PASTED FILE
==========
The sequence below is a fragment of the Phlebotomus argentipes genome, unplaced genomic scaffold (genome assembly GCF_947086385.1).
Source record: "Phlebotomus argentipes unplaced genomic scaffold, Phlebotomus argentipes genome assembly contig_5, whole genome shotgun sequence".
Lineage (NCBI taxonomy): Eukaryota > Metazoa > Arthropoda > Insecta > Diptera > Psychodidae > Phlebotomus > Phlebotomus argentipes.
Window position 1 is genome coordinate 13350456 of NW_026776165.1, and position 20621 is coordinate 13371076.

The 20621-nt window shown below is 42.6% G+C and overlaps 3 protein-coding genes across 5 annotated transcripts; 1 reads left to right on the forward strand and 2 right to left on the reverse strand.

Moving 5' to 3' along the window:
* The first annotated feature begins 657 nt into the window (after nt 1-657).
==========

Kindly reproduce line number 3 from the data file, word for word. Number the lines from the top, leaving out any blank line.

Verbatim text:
Lineage (NCBI taxonomy): Eukaryota > Metazoa > Arthropoda > Insecta > Diptera > Psychodidae > Phlebotomus > Phlebotomus argentipes.